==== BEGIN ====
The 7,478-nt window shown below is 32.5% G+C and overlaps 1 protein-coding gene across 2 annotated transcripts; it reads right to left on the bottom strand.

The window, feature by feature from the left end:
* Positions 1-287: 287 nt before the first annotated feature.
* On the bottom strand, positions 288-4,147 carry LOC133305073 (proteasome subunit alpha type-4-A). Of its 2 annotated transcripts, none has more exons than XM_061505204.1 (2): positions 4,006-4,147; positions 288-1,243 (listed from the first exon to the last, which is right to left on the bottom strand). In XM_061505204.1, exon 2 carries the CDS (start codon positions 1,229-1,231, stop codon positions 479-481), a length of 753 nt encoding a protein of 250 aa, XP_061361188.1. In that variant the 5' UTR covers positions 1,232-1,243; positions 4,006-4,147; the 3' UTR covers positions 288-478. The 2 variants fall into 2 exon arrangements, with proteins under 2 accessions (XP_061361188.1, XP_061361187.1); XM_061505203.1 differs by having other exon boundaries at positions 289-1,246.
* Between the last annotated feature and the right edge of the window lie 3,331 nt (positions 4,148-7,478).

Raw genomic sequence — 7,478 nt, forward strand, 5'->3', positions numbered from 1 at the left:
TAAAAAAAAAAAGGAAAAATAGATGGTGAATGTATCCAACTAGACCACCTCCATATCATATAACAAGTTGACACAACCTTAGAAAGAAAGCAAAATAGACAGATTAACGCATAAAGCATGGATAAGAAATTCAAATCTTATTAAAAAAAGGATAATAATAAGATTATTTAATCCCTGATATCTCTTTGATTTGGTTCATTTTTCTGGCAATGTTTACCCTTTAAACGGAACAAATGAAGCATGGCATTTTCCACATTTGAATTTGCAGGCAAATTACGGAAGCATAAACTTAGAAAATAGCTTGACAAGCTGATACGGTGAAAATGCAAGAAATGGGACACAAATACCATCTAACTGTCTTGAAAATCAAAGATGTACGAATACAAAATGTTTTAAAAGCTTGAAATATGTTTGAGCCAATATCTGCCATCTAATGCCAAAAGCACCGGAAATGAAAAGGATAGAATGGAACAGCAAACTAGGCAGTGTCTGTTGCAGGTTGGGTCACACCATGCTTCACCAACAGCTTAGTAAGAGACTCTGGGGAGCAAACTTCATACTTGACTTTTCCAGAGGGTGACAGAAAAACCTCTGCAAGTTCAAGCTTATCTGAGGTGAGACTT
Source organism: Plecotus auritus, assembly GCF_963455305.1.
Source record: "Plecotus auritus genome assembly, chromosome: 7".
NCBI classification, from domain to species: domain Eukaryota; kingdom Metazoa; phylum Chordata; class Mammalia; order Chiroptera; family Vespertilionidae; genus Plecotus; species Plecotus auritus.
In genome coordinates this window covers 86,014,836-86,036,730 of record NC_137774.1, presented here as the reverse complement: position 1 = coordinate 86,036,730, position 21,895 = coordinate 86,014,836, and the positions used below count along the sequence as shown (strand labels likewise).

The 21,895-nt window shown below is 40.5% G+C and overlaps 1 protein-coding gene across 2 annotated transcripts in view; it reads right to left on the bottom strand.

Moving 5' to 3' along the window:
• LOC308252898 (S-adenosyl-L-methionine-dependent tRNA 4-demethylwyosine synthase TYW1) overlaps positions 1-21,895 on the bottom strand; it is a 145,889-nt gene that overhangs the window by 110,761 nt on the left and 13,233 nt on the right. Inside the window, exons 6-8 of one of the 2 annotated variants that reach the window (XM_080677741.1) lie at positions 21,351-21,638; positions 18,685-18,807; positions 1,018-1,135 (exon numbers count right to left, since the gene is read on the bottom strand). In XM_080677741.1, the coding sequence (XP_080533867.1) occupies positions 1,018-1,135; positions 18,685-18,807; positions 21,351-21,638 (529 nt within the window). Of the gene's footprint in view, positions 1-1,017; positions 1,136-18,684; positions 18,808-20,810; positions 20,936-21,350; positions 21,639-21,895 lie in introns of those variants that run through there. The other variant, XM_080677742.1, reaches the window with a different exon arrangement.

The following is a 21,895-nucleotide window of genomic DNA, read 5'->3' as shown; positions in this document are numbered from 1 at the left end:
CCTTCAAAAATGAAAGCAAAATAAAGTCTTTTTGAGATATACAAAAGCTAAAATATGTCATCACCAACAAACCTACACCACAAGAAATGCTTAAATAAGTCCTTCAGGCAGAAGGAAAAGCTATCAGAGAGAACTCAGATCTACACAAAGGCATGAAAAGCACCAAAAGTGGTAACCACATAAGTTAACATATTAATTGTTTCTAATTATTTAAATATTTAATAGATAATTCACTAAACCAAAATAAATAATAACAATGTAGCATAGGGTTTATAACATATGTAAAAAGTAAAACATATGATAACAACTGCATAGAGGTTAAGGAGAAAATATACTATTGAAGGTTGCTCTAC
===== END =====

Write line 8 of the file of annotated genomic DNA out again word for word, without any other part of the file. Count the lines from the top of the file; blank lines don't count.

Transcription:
Source organism: Plecotus auritus, assembly GCF_963455305.1.